By Jorge Ignacio Castillo
Christine (USA, 2016): In 1974, Sarasota news reporter Christine Chubbuck responded to management pressures for more exciting stories by blowing her brains off on live TV. Since there is no mystery about her fate, this biopic focuses on the many factors that led her to take such drastic decision.
As depicted in the film, Christine Chubbuck (Rebecca Hall, Vicki Christina Barcelona) was the smartest reporter in the room, with hopes to go to a bigger market. Christine was also struggling with depression, infertility and an unrequited crush on the news anchor (Michael C. Hall, Dexter).
The film is broad but successful at exploring all the elements involved in Chubbuck’s suicide. But the movie’s biggest asset is a powerhouse performance by Rebecca Hall, who builds a sympathetic character without betraying the integrity of the person who inspired it. If Christine wasn’t an indie struggling with distribution, I would call Hall a shoe-in for an Oscar nomination. Three stars.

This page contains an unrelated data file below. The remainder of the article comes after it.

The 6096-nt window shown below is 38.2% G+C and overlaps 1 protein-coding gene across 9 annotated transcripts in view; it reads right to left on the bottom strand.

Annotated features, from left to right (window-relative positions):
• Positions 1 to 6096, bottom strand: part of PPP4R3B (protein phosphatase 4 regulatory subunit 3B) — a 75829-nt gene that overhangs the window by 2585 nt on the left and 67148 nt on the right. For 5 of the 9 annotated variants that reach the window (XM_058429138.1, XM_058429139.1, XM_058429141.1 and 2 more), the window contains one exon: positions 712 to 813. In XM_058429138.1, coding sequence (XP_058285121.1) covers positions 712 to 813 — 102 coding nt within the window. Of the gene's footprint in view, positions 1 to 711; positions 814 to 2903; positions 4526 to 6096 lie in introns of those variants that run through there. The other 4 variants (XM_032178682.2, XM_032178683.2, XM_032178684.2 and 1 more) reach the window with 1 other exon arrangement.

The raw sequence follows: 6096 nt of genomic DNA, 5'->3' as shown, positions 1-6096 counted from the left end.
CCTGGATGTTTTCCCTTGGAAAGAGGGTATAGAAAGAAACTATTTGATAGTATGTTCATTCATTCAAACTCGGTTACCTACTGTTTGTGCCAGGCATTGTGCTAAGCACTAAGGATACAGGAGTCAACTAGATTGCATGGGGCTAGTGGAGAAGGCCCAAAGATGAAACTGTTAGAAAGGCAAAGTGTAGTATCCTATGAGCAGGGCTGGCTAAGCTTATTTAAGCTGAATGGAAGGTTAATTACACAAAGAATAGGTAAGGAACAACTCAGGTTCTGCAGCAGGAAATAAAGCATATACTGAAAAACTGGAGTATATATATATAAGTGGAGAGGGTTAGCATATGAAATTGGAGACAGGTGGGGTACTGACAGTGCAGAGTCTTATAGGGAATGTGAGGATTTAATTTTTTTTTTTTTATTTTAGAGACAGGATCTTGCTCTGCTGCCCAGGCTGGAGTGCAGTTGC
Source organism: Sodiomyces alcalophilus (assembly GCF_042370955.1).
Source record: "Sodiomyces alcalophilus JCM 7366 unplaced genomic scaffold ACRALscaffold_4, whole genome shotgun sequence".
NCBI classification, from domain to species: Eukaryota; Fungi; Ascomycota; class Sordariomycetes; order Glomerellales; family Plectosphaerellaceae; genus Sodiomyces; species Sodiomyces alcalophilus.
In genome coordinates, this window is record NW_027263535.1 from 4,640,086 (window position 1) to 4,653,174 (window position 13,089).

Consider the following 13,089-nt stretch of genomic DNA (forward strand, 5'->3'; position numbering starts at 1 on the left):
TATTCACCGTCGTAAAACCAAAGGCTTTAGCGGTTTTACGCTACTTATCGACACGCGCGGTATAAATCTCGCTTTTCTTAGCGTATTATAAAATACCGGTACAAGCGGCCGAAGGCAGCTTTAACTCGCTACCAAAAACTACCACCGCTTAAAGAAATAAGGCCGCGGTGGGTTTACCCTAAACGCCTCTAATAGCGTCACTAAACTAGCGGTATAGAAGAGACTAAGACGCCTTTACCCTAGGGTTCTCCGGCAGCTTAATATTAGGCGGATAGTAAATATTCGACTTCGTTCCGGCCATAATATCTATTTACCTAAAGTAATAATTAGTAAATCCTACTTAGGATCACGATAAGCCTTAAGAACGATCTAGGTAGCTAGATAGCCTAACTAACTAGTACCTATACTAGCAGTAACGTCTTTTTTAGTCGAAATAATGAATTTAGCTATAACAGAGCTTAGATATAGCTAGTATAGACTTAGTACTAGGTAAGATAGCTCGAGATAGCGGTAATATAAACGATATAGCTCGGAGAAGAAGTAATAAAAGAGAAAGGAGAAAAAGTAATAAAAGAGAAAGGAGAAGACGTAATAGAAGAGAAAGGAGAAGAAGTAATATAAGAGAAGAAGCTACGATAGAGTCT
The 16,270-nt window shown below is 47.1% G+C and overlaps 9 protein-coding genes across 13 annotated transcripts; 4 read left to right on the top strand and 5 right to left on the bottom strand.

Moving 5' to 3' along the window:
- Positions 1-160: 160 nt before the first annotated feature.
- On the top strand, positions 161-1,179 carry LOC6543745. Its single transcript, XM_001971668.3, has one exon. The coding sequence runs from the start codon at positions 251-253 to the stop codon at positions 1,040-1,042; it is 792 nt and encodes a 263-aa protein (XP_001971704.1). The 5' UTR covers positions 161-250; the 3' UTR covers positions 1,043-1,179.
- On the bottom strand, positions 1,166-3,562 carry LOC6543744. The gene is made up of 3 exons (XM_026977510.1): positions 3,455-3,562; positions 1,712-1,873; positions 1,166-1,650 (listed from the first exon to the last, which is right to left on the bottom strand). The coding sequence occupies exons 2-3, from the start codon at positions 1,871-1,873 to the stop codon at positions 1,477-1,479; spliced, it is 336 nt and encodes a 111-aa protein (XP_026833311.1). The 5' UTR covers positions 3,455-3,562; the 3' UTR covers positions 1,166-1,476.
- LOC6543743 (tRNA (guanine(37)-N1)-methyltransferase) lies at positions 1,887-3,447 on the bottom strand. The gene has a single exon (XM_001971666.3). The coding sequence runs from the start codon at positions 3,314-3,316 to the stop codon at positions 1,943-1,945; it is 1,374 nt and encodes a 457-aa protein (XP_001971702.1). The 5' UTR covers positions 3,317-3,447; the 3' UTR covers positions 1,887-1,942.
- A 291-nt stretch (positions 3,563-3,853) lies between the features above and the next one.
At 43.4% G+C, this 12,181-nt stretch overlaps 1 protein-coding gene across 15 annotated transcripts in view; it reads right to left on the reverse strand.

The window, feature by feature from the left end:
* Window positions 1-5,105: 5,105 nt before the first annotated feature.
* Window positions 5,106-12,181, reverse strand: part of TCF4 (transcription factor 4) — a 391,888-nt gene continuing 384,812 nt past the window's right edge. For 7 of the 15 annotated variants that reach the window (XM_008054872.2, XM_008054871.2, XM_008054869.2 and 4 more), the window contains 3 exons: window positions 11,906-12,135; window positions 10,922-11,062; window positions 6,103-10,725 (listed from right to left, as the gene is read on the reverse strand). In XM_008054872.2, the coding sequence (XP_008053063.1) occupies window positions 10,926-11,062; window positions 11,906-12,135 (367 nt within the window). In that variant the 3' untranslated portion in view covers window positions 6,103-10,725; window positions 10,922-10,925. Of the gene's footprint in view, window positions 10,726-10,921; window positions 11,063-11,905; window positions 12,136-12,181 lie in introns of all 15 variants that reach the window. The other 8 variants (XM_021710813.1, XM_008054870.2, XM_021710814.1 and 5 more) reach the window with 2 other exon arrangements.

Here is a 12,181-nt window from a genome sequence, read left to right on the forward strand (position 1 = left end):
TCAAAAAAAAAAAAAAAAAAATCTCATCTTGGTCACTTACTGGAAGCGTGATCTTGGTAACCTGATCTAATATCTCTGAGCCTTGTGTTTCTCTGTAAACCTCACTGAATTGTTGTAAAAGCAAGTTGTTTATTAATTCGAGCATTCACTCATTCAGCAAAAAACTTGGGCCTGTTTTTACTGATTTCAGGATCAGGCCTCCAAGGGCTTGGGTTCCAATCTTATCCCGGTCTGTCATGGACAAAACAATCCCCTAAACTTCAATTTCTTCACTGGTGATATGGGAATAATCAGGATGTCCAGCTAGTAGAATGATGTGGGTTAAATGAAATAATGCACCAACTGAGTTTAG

Sand Storm (Israel, 2016): As problematic as the issue of arranged marriages is in the Middle East, there are only so many outcomes available to filmmakers. Sand Storm finds a less explored strain, but fails at distinguish itself from other similarly themed films (Academy Award nominee Mustang hit theatres just last winter).
The eldest daughter of a Bedouin family, Layla believes that because her father allows her to drive and pursue an education, she can pick her own beau. She would be wrong. Mere days after bringing the boyfriend home, she is engaged to a less than stellar individual from her community.
Layla’s stern mother, Jalila, appears initially as the villain of the piece (she is the first one to oppose the young woman’s relationship), but soon becomes clear she is a realist with a better grasp of her husband’s character. Jalila is also fighting her own issues, namely the arrival of a second wife, much younger than her.
Sand Storm brings attention to the limited opportunities women have in this environment and hints at the resilience of patriarchal tradition. Worth watching, if you haven’t been exposed to the subject before. Three stars.
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